Earlier, we looked at Chevron’s (CVX) broad strategy for the near future. In this part, we’ll look at Chevron’s capex.
Chevron’s (CVX) capex focuses mostly on the upstream segment. In 2016, 90% of Chevron’s capex was in the upstream segment, 9% in the downstream segment, and 1% in other activities. Of the 90% in upstream segment, 69% was in the international arena, and 21% in the United States. With this larger upstream investment, Chevron expects upstream growth to contribute to its incremental cash flow in 2017, as discussed in the previous part. In comparison, of the 9% of its capex in the downstream segment, 7% was in the United States, and 2% was in international regions.
Decline in Chevron’s capex in 2016
In 2016, Chevron’s capex fell 34% YoY (year-over-year) to $22.4 billion. The fall was due to a decline in all segments but the international downstream segment, which saw a 3% rise YoY. Major capital-intensive projects have become operational or are in the process of becoming operational, and Chevron has aimed to cut capex.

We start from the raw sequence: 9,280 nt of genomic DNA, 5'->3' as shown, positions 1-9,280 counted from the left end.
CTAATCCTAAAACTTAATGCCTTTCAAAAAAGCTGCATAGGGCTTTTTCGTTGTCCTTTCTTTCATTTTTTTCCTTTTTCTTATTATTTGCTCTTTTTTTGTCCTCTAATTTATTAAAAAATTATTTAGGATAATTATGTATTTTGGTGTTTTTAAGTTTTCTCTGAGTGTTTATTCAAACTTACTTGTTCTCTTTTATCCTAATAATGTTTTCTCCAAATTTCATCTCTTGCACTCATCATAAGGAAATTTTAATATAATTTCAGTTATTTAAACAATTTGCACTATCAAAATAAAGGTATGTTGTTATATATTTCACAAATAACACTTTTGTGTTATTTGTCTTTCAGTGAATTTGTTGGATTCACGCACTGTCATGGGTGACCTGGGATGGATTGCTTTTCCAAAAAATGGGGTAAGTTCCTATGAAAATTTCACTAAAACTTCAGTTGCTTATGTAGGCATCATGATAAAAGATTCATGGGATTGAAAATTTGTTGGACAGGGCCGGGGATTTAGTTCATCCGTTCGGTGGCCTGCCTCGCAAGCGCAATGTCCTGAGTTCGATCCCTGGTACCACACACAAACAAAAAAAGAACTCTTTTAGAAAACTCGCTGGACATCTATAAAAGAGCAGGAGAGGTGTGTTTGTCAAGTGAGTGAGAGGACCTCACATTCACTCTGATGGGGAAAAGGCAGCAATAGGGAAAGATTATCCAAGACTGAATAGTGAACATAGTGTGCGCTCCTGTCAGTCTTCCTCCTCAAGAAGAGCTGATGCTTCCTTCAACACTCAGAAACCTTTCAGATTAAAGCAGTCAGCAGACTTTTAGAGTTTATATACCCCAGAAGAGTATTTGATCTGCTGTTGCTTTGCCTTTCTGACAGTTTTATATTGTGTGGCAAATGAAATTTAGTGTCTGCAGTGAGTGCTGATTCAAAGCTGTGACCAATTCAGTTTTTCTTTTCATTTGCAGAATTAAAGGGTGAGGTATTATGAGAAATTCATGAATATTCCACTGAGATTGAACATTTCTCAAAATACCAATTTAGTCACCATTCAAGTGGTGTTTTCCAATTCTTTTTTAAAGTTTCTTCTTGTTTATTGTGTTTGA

The US and international upstream segments saw their capex fall 38% and 35%, respectively, to $4.7 billion and $15.4 billion in 2016. The US downstream segment fell 20% YoY to $1.5 billion.
In comparison, in 2016, ExxonMobil (XOM) incurred a capex of around $19.3 billion, of which around $14.5 billion (or 75%) went towards its upstream segment. BP’s (BP) organic capex for 2016 stood at $16 billion, compared with $18.7 billion in 2015. In 2016, Royal Dutch Shell (RDS.A) incurred a capex of $26.9 billion, and it plans for $25 billion in capex in 2017. For exposure to larger companies, you could consider the iShares Core S&P 500 ETF (IVV), which has a ~7% exposure to energy sector stocks. Continue to the next part for a look at Chevron’s robust upstream portfolio and pipeline.